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Jetgate: indifference no excuse for inaction

Back in the fold: The new Minister for Public Works Craig Cannonier, right, pictured during his time as Premier accompanied by his then-Deputy Michael Dunkley at the 2014 Spring Bermuda College Commencement Ceremony

Politicians are a risk-averse breed as a rule.

Not for them any grand deed or word, any principled beau geste, which flies in the face of the popular mood. Not for them any bold initiative which challenges outdated but entrenched social conventions or cultural taboos. And certainly never, ever for them even the most honourable course of action if it might lower their standings in the opinion polls.

Political utilitarianism, bereft of most ethical considerations, might not always achieve the most desirable ends. But it does have the benefit of eliminating the likelihood of short-term blowback. So it is the preferred guiding principle of most elected officials not only in Bermuda but around the world.

It’s precisely because defiant damn-the-torpedoes acts of moral courage are so relatively rare in political life that we tend to remember and celebrate those who do make principle their watchword.

And it’s also because they’re so uncommon that any abrupt breaks from the political norm said to have been made for high-minded reasons are always subject to particularly intense scrutiny and speculation. People want to determine what, if any, strings are attached.

The Premier’s mini-shuffle of his Cabinet is even now being put under such a critical magnifying glass.

Overshadowing even full-throated commitments by the new Education Minister to make the Island’s public schools a top policy priority is, of course, the return of former Premier Craig Cannonier to the front benches.

It’s far from unknown for politicians who have abruptly fallen from grace to stage comebacks. Sir John Sharpe, who resigned as Premier following a bitter and protracted civil war in the United Bermuda Party in the 1970s, reemerged a decade later as Sir John Swan’s most able parliamentary lieutenant.

He became the lynchpin of Cabinet and a valued member of the kitchen cabinet for many years, throwing off any lingering stigma associated with his brief and unhappy leadership.

When he died Jack Sharpe was hailed as Bermuda’s “first People’s Premier” by Dame Jennifer Smith. Similarly fulsome accolades poured in from all quarters of the community and all parts of the political spectrum for a man who had become one of our most respected and genuinely beloved public figures. But he was required to spend several years in the political wilderness before he had the opportunity to re-establish himself as one of Bermuda’s canniest legislators.

By way of contrast it’s been just eight months since Mr. Cannonier stepped down as Premier for his role in the influence-peddling “Jetgate” scandal.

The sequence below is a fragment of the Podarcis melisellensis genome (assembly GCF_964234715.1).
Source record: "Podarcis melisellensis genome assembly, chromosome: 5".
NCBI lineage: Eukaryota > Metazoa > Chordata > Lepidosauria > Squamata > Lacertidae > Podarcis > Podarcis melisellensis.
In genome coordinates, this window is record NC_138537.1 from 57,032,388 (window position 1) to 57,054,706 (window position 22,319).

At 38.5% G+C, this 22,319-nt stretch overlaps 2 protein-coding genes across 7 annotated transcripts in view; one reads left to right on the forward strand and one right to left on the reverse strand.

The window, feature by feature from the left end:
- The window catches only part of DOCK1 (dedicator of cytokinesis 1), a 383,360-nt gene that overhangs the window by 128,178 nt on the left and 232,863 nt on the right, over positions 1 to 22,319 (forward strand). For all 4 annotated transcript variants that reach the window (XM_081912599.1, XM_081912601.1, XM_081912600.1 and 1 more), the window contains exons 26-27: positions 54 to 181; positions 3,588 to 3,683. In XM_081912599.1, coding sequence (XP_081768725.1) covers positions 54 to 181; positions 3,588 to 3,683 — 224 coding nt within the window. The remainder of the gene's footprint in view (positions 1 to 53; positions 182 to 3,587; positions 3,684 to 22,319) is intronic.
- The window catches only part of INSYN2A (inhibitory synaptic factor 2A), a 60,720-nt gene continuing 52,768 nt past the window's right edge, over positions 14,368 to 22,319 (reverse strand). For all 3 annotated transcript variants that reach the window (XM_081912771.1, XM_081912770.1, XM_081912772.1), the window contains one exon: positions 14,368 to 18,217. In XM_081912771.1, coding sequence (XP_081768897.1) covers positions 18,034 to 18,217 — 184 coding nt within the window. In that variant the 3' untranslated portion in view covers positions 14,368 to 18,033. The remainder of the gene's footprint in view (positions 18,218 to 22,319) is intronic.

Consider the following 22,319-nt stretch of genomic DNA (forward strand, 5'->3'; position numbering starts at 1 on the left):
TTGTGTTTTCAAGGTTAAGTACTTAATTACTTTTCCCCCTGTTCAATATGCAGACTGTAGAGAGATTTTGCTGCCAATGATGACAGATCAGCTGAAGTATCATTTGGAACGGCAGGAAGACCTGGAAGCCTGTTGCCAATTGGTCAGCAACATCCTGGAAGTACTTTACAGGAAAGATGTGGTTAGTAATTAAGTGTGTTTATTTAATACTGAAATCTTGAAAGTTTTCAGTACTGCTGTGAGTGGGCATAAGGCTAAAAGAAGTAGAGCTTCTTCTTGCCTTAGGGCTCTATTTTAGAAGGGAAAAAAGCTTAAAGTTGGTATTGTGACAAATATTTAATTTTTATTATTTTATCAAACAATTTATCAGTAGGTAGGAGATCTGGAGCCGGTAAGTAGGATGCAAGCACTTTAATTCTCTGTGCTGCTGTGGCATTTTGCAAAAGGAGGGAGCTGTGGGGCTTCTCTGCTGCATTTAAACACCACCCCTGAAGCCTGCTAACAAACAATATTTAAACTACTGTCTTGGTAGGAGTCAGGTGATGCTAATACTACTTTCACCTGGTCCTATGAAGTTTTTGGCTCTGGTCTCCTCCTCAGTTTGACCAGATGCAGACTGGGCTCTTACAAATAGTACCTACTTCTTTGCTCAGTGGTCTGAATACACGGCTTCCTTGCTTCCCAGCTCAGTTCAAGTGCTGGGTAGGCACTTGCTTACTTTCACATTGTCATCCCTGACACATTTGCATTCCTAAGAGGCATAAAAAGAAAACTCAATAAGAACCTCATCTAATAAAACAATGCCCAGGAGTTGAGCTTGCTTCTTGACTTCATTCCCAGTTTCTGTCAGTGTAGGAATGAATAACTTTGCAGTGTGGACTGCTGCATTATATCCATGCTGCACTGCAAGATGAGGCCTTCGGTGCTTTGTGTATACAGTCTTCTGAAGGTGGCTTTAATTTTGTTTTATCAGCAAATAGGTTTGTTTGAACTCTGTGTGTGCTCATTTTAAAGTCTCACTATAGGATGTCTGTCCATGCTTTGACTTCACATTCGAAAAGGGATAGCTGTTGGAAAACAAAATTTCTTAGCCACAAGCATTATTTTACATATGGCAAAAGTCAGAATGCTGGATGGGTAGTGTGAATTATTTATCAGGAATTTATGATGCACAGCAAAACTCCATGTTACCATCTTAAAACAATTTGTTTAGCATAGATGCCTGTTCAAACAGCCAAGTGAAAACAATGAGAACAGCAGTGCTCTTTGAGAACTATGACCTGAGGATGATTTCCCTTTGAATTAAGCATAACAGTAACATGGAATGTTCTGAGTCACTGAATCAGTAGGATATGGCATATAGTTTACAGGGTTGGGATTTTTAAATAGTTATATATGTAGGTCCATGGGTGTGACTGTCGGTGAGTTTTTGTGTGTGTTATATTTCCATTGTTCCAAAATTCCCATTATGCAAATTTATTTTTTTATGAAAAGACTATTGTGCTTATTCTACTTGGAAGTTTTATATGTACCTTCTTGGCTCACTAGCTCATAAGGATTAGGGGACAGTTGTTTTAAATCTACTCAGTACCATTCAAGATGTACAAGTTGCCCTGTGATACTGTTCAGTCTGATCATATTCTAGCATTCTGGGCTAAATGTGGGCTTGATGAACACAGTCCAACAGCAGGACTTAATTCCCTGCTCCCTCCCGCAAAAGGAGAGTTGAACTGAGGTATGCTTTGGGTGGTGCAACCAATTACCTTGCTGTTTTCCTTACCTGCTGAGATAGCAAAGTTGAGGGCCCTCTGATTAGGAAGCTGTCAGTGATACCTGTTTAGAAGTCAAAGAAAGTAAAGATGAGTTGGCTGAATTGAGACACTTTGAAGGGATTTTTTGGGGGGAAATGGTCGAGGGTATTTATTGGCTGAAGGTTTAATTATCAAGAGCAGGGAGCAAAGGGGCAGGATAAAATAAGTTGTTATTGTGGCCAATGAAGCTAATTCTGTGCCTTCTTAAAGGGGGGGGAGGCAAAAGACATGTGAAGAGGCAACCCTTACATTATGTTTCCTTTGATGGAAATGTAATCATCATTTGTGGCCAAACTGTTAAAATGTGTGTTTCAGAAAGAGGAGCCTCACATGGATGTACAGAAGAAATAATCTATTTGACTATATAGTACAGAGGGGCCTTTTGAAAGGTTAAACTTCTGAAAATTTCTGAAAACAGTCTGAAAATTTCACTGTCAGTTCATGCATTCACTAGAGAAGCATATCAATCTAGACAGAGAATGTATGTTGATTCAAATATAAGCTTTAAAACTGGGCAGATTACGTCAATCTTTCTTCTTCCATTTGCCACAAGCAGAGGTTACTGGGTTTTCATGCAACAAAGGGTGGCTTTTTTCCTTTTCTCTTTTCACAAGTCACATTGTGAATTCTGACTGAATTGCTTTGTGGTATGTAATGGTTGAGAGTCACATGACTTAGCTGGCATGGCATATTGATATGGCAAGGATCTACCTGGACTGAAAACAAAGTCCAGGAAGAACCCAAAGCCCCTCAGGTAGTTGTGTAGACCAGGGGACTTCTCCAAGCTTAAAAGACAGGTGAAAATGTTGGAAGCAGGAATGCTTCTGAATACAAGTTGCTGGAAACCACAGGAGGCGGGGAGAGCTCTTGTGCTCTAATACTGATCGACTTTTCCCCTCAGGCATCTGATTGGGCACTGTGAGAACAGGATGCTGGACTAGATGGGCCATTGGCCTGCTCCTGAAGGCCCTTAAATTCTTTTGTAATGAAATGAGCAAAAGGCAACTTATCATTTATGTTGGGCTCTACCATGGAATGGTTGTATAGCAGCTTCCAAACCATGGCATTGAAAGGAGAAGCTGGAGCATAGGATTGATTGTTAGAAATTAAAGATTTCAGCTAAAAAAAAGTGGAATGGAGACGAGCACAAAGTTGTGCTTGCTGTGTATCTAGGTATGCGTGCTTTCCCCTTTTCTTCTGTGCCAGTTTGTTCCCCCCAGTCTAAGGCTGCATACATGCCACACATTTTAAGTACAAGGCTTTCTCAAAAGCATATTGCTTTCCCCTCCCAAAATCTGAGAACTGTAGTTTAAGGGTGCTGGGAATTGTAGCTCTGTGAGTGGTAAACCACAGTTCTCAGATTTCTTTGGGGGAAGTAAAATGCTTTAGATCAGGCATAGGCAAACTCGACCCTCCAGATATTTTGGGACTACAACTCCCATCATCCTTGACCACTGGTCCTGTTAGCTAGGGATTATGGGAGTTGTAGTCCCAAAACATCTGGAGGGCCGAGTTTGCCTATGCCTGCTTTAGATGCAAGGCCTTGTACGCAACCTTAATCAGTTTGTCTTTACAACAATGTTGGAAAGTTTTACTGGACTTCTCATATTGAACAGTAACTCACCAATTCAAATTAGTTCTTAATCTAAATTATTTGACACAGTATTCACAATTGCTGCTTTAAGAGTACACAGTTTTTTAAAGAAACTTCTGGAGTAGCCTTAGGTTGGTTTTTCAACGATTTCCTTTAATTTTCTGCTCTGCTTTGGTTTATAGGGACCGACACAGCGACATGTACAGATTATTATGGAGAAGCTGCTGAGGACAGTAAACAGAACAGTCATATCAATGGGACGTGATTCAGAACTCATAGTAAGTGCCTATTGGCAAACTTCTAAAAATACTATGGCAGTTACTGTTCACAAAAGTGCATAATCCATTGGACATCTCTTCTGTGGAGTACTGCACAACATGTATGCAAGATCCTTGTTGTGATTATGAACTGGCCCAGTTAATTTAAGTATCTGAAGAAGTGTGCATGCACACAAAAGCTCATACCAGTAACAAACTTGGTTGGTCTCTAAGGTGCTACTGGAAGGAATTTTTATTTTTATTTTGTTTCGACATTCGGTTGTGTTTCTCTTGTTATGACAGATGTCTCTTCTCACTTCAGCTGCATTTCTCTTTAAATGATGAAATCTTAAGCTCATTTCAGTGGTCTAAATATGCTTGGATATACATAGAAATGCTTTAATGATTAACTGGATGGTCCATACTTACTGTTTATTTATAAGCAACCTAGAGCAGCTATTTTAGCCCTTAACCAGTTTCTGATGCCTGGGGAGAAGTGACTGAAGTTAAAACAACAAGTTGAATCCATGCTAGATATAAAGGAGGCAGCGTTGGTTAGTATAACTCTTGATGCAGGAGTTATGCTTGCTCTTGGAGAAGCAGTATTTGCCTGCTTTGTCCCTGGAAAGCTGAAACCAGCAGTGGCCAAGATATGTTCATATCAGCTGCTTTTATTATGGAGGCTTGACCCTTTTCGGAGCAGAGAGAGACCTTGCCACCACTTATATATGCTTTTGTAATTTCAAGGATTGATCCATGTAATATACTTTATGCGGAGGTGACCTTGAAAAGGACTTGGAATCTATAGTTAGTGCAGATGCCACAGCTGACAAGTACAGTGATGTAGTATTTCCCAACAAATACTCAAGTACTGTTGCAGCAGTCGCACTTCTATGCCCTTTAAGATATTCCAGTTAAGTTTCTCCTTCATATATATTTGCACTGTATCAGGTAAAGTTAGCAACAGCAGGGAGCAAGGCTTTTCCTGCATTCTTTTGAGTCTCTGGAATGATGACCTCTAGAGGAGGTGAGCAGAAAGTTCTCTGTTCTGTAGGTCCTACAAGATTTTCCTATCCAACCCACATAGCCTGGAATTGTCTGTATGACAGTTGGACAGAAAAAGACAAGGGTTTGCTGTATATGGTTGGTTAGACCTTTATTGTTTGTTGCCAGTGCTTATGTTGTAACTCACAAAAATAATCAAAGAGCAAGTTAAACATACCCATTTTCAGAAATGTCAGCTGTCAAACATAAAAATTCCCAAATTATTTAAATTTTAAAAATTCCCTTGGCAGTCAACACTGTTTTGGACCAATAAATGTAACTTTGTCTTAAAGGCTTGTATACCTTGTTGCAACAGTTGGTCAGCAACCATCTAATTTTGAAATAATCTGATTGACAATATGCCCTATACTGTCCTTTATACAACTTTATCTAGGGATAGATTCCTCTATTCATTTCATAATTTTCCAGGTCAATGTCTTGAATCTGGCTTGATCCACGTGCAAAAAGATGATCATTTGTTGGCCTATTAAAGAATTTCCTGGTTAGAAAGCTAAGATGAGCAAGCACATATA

The Premier has made an impassioned and lucid case for his decision to bring Mr. Cannonier back to Cabinet as Public Works Minister. But the obvious sincerity of his arguments notwithstanding, it’s almost inconceivable that the idea of rehabilitating Mr. Cannonier after just a few months’ banishment to the Siberia of the back benches has not been surveyed, focus-grouped and polled to death in recent weeks.

The only conclusion to be drawn is the great majority of voters care far less about Jetgate than the Opposition, a relative handful of activists and those optimists who believed the new OBA broom really would sweep clean rather than simply rearrange the dirt and grime of local politics in fresh patterns.

Clearly the Premier is confident there’s unlikely to be any long-term political fall-out from his decision to invite Mr. Cannonier back into Cabinet. He must have good reason to believe the public will forgive if not entirely forget what is being passed off as a rookie error (albeit a masively scaled one) on the part of an otherwise dedicated, determined and dependable political newcomer.

Bermudian voters are indeed famously tolerant, so much so that even cats are said to envy the number of lives some of our Members of Parliament have been blessed with. And Mr. Cannonier does give every appearance of being chastened and even, perhaps, improved by his experience.

However, in this instance tolerance amounts to just another word for indifference. And the fact is Jetgate remains an open-ended scandal, one we cannot afford to be indifferent about.

The precise circumstances surrounding Mr. Cannonier’s resignation and the subsequent departure of former OBA chairman Thad Hollis, a decent and honourable man who had pledged to reveal the full facts of the matter and then left (or was forced out) before doing so, remain opaque. The results of a police inquiry, which may or may not be ongoing, have never been made public.

The Premier may well be correct in his surmise that most Bermudians aren’t particularly interested in the answers to these and other outstanding questions. But indifference should never be an excuse for inaction. And the reality is Bermuda requires some kind of final resolution to this seedy matter.

All of the remaining Jetgate-related questions need to be answered in full, sooner rather than later. Because no matter how sound the Premier’s political calculus, the affair’s ethical, legal and moral dimensions also need to be addressed. The OBA’s understandable lack of enthusiasm for taking its political lumps by coming completely clean on Jetgate should not be allowed to place the long-term integrity and workings of our constitutional arrangements in possible jeopardy.

Frankly, that’s a risk all Bermudians should be averse to running.